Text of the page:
Prevent Lyme Disease in Your Pet
Slow-moving parasites awaken as the cold of winter slowly fades and the warmth of spring arrives. As a result, April is the ideal month to observe Prevention of Lyme Disease in Dogs Month. Take steps to lessen the risk that your pet may provide a ride—or a meal—for ticks, and learn how to recognize common Lyme disease symptoms to ensure your canine companion receives the care they require.
Lyme disease signs in dogs
Lyme disease is one of the most common tick-borne illnesses in the world, but only 5% to 10% of affected dogs show signs, and illness may not appear for months after the initial bite.
Lyme disease signs in dogs can include:
- Shifting-leg lameness
- Swollen lymph nodes
- Painful, inflamed joints
The bacterium that causes Lyme disease can be diminished by antibiotics, but it is not usually totally eradicated, and chronic sickness might result. If your dog’s sickness recurs, the symptoms may wax and wane. Even though it’s rare, renal disease can manifest as vomiting, diarrhea, and increased urination and thirst.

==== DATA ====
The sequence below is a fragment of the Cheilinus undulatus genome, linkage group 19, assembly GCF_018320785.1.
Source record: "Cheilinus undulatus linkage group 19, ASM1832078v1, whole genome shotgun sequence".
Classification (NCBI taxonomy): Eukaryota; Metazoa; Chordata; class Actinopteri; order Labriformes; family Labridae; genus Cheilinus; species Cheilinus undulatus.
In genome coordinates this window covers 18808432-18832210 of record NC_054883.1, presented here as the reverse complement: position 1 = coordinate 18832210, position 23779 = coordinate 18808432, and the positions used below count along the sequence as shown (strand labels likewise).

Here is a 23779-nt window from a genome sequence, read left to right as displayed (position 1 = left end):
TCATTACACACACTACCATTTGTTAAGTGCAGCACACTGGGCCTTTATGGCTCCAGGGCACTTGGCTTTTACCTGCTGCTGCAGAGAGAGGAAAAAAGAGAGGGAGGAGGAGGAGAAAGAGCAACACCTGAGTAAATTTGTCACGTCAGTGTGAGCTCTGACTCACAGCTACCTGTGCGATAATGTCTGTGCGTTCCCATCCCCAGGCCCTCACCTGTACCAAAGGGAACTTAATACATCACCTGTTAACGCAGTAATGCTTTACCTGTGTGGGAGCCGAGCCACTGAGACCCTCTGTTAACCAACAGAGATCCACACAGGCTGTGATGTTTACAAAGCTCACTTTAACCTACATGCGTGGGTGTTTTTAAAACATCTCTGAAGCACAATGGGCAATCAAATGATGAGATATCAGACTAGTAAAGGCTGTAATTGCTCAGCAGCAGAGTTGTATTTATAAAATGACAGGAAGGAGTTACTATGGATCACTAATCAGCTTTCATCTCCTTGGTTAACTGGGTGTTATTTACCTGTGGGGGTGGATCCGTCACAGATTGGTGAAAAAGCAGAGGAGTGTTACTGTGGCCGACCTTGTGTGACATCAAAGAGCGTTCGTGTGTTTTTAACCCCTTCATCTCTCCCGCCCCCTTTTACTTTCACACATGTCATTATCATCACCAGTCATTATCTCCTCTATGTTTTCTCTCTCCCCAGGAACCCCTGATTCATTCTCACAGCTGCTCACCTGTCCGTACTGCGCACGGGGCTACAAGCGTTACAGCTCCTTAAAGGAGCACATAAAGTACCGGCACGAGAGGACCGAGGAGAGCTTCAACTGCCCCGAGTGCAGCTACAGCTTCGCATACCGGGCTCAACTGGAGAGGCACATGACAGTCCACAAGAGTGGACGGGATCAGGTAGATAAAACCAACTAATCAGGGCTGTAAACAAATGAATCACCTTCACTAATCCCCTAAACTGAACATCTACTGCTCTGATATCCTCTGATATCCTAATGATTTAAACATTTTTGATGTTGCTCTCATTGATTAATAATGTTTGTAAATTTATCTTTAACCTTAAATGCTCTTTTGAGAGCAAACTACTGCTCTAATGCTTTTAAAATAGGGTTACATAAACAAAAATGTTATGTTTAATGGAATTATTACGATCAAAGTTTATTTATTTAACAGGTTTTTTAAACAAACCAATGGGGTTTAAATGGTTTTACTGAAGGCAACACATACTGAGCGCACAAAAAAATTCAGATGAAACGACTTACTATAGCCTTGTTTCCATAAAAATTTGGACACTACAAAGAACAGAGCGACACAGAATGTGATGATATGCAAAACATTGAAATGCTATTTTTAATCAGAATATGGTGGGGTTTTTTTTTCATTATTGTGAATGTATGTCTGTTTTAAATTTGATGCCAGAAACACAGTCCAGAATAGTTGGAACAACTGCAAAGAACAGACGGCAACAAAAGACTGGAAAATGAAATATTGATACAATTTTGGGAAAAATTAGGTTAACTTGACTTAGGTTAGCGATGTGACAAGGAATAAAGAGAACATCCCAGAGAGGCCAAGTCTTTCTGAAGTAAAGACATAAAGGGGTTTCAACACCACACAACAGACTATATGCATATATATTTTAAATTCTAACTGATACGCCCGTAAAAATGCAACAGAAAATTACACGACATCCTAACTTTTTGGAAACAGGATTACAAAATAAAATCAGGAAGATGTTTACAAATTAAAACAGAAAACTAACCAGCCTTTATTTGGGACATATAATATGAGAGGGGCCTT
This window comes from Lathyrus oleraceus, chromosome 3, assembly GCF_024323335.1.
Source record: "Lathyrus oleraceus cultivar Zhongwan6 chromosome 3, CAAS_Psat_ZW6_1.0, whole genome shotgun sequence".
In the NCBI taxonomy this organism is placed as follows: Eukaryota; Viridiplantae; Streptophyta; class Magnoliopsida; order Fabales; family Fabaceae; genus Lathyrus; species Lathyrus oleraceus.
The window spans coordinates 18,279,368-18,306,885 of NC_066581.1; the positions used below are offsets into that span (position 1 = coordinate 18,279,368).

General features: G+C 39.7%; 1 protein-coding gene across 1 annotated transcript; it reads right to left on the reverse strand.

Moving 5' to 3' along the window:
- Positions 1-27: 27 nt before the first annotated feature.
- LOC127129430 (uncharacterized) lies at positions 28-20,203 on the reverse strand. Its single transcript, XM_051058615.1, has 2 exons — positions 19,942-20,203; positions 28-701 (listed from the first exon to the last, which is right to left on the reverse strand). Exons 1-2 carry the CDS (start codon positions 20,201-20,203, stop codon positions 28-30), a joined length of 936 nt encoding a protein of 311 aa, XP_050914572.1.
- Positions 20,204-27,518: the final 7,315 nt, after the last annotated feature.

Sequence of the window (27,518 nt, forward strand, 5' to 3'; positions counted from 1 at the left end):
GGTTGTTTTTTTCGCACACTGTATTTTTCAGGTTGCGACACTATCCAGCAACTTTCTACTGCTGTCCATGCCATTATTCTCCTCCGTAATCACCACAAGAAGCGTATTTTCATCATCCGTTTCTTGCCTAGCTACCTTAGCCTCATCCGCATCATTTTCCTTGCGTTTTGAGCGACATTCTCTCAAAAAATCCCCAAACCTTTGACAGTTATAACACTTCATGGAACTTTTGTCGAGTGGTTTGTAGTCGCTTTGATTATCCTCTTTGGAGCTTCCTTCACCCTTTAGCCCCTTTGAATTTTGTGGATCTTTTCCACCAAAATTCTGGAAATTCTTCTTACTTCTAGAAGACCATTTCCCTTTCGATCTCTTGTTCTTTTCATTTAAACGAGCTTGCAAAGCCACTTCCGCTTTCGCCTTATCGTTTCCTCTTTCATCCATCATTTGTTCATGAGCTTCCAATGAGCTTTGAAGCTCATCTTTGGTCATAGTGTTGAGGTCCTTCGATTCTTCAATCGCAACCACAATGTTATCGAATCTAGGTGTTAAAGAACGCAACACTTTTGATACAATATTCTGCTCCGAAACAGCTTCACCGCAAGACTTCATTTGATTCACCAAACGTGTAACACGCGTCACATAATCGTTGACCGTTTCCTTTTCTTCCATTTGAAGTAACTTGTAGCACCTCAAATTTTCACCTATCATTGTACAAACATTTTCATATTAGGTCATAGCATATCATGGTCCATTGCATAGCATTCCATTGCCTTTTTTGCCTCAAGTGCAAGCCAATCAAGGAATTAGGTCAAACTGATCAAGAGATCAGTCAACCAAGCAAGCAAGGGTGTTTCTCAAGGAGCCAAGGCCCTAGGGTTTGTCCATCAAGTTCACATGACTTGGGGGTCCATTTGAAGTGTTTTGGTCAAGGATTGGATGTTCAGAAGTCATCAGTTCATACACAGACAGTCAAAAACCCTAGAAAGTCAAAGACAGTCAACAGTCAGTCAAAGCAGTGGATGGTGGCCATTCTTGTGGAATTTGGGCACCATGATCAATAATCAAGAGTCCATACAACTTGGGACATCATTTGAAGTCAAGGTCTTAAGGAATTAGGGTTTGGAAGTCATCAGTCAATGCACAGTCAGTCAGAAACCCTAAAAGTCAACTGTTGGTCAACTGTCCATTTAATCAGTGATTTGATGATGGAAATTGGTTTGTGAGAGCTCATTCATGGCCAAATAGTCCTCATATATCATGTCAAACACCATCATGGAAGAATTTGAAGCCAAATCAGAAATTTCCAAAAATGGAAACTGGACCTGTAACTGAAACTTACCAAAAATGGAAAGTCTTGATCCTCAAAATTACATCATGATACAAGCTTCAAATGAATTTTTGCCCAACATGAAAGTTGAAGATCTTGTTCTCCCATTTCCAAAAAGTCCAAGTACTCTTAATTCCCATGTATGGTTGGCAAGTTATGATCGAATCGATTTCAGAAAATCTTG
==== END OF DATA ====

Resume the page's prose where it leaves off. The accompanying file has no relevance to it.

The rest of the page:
How you can protect your pet from Lyme disease
Lyme illness can have long-lasting repercussions on your pet’s health in addition to its effects on you. By taking the following precautions, you may shield your family and pet from the significant issues that the illness brings about:
- Cut your lawn — Ticks are rarely found in short grass, so regularly mow your yard.
- Refrain from walking in tick habitat — While walking in the woods can be a great adventure for your pet, tall brush and leafy debris are prime spots for ticks.
- Check your pet — Search your pet thoroughly for crawling or attached ticks. Prime spots include near the ears, in the groin, under the tail, and between the toes.
- Administer tick prevention — Monthly tick prevention will shield your pet against Lyme disease by killing ticks before they have a chance to transmit the pathogen.
- Vaccinate your pet — Ask your veterinarian if Lyme vaccination is right for your dog.